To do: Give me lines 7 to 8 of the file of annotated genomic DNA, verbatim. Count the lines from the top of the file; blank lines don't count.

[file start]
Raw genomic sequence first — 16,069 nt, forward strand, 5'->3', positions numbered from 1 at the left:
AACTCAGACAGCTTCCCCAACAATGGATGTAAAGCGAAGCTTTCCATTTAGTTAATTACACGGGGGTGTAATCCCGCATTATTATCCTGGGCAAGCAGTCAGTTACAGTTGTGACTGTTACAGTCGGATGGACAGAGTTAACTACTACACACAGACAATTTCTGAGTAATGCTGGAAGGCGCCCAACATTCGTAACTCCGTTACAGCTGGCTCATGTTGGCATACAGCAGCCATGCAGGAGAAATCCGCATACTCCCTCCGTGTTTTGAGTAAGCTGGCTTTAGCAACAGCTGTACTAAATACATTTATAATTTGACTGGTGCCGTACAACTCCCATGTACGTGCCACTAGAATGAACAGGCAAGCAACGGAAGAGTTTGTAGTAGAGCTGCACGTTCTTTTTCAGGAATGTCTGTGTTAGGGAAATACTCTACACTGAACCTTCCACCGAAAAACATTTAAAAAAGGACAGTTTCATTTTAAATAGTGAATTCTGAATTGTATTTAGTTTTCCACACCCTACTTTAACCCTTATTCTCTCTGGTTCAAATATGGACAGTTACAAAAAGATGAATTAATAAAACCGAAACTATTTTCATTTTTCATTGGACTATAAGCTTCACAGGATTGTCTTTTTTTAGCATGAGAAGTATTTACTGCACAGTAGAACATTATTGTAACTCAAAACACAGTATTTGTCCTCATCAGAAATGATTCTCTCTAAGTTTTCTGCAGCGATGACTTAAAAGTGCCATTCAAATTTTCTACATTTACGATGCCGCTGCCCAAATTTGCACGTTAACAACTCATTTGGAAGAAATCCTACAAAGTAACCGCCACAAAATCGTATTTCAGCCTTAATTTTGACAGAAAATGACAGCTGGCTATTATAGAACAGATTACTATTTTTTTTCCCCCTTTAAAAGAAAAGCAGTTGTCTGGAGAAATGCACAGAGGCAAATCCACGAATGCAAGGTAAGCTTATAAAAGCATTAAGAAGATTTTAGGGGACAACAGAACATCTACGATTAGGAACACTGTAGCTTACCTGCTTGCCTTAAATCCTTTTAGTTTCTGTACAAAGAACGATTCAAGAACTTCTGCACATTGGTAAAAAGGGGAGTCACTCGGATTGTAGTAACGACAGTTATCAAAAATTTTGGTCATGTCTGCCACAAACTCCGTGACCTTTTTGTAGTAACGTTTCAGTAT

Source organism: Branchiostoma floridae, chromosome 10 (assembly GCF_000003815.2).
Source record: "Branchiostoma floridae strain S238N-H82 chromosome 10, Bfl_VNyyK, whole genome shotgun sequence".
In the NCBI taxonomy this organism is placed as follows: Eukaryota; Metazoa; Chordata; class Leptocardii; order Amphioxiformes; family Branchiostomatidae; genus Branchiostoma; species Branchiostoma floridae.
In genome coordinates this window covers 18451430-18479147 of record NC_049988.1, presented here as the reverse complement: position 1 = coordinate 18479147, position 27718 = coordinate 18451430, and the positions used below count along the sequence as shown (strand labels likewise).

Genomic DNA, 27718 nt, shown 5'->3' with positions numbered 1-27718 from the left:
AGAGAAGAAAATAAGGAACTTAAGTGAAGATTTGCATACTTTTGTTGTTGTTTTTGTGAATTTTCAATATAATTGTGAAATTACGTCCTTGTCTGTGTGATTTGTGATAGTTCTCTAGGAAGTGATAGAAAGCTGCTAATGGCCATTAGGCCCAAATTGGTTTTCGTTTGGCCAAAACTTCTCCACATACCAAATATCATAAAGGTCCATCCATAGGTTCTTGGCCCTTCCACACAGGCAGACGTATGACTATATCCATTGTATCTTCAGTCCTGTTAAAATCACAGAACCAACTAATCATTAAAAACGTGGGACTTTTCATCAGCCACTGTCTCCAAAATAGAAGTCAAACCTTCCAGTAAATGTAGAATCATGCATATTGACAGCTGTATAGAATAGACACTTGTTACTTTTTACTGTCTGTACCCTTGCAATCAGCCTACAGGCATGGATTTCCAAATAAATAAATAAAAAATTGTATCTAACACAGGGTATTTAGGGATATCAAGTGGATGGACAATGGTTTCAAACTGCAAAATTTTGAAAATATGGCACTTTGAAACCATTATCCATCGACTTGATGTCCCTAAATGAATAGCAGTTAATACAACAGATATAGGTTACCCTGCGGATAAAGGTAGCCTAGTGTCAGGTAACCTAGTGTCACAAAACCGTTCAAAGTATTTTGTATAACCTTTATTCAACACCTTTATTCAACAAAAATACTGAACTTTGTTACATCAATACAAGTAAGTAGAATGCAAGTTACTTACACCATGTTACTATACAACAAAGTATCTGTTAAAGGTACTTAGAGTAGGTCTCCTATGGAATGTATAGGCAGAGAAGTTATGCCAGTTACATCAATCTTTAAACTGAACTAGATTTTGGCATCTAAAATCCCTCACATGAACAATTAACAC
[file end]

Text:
Genomic DNA, 27718 nt, shown 5'->3' with positions numbered 1-27718 from the left:
AGAGAAGAAAATAAGGAACTTAAGTGAAGATTTGCATACTTTTGTTGTTGTTTTTGTGAATTTTCAATATAATTGTGAAATTACGTCCTTGTCTGTGTGATTTGTGATAGTTCTCTAGGAAGTGATAGAAAGCTGCTAATGGCCATTAGGCCCAAATTGGTTTTCGTTTGGCCAAAACTTCTCCACATACCAAATATCATAAAGGTCCATCCATAGGTTCTTGGCCCTTCCACACAGGCAGACGTATGACTATATCCATTGTATCTTCAGTCCTGTTAAAATCACAGAACCAACTAATCATTAAAAACGTGGGACTTTTCATCAGCCACTGTCTCCAAAATAGAAGTCAAACCTTCCAGTAAATGTAGAATCATGCATATTGACAGCTGTATAGAATAGACACTTGTTACTTTTTACTGTCTGTACCCTTGCAATCAGCCTACAGGCATGGATTTCCAAATAAATAAATAAAAAATTGTATCTAACACAGGGTATTTAGGGATATCAAGTGGATGGACAATGGTTTCAAACTGCAAAATTTTGAAAATATGGCACTTTGAAACCATTATCCATCGACTTGATGTCCCTAAATGAATAGCAGTTAATACAACAGATATAGGTTACCCTGCGGATAAAGGTAGCCTAGTGTCAGGTAACCTAGTGTCACAAAACCGTTCAAAGTATTTTGTATAACCTTTATTCAACACCTTTATTCAACAAAAATACTGAACTTTGTTACATCAATACAAGTAAGTAGAATGCAAGTTACTTACACCATGTTACTATACAACAAAGTATCTGTTAAAGGTACTTAGAGTAGGTCTCCTATGGAATGTATAGGCAGAGAAGTTATGCCAGTTACATCAATCTTTAAACTGAACTAGATTTTGGCATCTAAAATCCCTCACATGAACAATTAACAC